Generic or brand?
Generic or brand?
We're living in the golden age of generic drugs.
Eight in 10 prescriptions are filled with generics rather than brand-name drugs these days.
The generics are usually inexpensive. Think $4 for a month's supply of the depression drug fluoxetine (or Prozac) at Wal-Mart. If you have insurance that covers pharmaceuticals, your copay will be lower with a generic than a brand-name drug, too.
So when there's a generic available, why do doctors still write prescriptions for the brand? One reason: You asked for it.
Some 37 percent of doctors surveyed say they sometimes go ahead and prescribe a brand-name drug upon request, even when there's a generic available.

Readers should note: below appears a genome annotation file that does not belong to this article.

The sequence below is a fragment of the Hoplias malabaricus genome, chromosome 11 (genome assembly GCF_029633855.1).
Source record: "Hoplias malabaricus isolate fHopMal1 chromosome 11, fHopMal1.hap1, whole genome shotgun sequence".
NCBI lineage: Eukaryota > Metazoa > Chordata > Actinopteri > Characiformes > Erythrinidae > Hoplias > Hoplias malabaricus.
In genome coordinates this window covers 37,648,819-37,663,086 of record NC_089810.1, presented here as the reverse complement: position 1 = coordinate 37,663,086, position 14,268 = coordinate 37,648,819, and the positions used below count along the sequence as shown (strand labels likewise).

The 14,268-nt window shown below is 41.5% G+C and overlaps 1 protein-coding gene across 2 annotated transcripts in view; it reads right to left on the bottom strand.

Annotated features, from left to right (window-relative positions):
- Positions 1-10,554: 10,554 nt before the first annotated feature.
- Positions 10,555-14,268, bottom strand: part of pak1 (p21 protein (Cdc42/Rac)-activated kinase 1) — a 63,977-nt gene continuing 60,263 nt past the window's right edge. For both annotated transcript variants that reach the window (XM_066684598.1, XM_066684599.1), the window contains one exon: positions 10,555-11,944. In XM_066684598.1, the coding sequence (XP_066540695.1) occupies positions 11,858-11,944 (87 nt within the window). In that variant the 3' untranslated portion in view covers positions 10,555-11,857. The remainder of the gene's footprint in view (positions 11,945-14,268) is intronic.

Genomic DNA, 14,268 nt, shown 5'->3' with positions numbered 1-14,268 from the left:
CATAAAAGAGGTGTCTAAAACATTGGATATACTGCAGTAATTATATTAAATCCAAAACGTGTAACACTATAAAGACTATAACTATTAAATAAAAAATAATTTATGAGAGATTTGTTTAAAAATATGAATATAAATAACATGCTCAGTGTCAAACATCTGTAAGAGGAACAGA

The researchers found that doctors' willingness to prescribe a brand was associated with their acceptance of free food from drugmakers. They were also more likely to accept samples of brand-name drugs to hand out to their patients, too.
The findings were just published online by JAMA Internal Medicine.
The researchers figure their estimates of doctors' willingness to prescribe a brand are at the low end of what happens in reality. Doctors surveyed (about 1,900 in this study) may not be inclined to fess up about going along with patients' requests.
One limitation of this study is that the researchers can't be sure exactly which drugs patients got. Pharmacists in many states can substitute a generic, when it's available, to fill a doctor's prescription for a brand.
An accompanying editorial calls for direct action to overcome prescriptions driven by "irrational cultural practices." Some health systems override physicians' prescriptions choices when there's a generic option. And the editorial says that measures like that "have immense potential to increase value in prescription medication use."